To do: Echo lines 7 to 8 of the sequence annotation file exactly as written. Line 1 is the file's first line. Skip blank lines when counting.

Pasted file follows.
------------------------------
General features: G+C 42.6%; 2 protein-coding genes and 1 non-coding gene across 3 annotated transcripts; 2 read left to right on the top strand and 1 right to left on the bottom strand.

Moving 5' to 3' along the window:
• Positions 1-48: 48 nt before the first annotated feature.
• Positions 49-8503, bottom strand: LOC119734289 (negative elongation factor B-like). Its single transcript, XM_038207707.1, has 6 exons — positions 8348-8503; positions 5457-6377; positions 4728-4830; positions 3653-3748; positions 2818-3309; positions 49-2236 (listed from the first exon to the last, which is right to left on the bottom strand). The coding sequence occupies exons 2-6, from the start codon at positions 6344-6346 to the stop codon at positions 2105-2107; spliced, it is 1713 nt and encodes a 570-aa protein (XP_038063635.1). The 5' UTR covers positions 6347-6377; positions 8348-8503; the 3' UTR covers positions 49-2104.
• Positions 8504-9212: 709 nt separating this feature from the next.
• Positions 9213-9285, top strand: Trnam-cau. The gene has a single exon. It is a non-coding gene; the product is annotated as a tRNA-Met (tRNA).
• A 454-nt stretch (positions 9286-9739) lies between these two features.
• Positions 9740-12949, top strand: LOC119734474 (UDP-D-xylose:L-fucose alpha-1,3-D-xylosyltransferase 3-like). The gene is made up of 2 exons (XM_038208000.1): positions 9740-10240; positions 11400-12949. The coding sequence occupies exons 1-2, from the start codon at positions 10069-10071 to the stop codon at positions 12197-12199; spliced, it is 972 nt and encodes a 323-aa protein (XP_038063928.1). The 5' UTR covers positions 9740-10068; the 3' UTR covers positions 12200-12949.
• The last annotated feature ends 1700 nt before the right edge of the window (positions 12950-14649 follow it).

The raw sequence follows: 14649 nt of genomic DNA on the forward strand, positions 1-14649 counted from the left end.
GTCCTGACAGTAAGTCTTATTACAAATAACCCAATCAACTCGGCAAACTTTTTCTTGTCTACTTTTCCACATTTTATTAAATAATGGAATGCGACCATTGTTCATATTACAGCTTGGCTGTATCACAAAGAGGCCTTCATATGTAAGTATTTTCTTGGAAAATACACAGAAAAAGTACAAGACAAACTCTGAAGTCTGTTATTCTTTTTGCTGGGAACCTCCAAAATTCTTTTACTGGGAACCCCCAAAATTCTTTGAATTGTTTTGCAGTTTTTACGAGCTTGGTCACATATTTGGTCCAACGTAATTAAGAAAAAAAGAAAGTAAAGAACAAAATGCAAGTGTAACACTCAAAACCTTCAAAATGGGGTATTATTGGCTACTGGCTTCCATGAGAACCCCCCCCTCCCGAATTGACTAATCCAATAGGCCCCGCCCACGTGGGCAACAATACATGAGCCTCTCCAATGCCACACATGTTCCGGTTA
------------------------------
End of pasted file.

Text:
• A 454-nt stretch (positions 9286-9739) lies between these two features.
• Positions 9740-12949, top strand: LOC119734474 (UDP-D-xylose:L-fucose alpha-1,3-D-xylosyltransferase 3-like). The gene is made up of 2 exons (XM_038208000.1): positions 9740-10240; positions 11400-12949. The coding sequence occupies exons 1-2, from the start codon at positions 10069-10071 to the stop codon at positions 12197-12199; spliced, it is 972 nt and encodes a 323-aa protein (XP_038063928.1). The 5' UTR covers positions 9740-10068; the 3' UTR covers positions 12200-12949.